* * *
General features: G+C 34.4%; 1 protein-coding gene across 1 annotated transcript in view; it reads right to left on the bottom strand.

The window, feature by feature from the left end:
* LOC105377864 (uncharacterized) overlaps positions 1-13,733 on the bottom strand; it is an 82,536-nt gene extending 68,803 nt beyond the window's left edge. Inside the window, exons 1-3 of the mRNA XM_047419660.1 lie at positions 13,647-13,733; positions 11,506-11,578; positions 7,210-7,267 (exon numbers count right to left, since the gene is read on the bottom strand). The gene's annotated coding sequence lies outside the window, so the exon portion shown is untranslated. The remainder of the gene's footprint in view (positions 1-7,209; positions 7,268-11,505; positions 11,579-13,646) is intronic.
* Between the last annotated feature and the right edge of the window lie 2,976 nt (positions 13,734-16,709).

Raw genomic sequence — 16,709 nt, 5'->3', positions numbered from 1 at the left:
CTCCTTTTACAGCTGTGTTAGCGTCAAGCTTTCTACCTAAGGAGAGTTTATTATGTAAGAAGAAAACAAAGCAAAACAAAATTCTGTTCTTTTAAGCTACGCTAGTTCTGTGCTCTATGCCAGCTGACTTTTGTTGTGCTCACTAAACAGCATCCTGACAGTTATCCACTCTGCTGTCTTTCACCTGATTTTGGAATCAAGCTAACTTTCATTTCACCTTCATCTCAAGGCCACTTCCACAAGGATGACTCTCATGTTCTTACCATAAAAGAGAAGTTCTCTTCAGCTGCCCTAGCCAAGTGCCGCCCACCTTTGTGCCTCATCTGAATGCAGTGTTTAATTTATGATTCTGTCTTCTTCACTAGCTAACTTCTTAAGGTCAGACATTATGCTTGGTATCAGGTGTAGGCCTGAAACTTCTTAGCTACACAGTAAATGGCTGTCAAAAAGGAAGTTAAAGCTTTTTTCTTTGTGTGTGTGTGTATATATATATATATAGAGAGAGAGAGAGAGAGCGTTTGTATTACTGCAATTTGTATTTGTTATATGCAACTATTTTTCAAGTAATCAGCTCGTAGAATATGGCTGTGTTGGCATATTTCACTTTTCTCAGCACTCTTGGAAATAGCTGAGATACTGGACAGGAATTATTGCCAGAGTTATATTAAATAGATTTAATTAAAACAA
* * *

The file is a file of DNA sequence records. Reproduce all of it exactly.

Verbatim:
General features: G+C 34.4%; 1 protein-coding gene across 1 annotated transcript in view; it reads right to left on the bottom strand.

The window, feature by feature from the left end:
* LOC105377864 (uncharacterized) overlaps positions 1-13,733 on the bottom strand; it is an 82,536-nt gene extending 68,803 nt beyond the window's left edge. Inside the window, exons 1-3 of the mRNA XM_047419660.1 lie at positions 13,647-13,733; positions 11,506-11,578; positions 7,210-7,267 (exon numbers count right to left, since the gene is read on the bottom strand). The gene's annotated coding sequence lies outside the window, so the exon portion shown is untranslated. The remainder of the gene's footprint in view (positions 1-7,209; positions 7,268-11,505; positions 11,579-13,646) is intronic.
* Between the last annotated feature and the right edge of the window lie 2,976 nt (positions 13,734-16,709).

Raw genomic sequence — 16,709 nt, 5'->3', positions numbered from 1 at the left:
CTCCTTTTACAGCTGTGTTAGCGTCAAGCTTTCTACCTAAGGAGAGTTTATTATGTAAGAAGAAAACAAAGCAAAACAAAATTCTGTTCTTTTAAGCTACGCTAGTTCTGTGCTCTATGCCAGCTGACTTTTGTTGTGCTCACTAAACAGCATCCTGACAGTTATCCACTCTGCTGTCTTTCACCTGATTTTGGAATCAAGCTAACTTTCATTTCACCTTCATCTCAAGGCCACTTCCACAAGGATGACTCTCATGTTCTTACCATAAAAGAGAAGTTCTCTTCAGCTGCCCTAGCCAAGTGCCGCCCACCTTTGTGCCTCATCTGAATGCAGTGTTTAATTTATGATTCTGTCTTCTTCACTAGCTAACTTCTTAAGGTCAGACATTATGCTTGGTATCAGGTGTAGGCCTGAAACTTCTTAGCTACACAGTAAATGGCTGTCAAAAAGGAAGTTAAAGCTTTTTTCTTTGTGTGTGTGTGTATATATATATATATAGAGAGAGAGAGAGAGAGCGTTTGTATTACTGCAATTTGTATTTGTTATATGCAACTATTTTTCAAGTAATCAGCTCGTAGAATATGGCTGTGTTGGCATATTTCACTTTTCTCAGCACTCTTGGAAATAGCTGAGATACTGGACAGGAATTATTGCCAGAGTTATATTAAATAGATTTAATTAAAACAA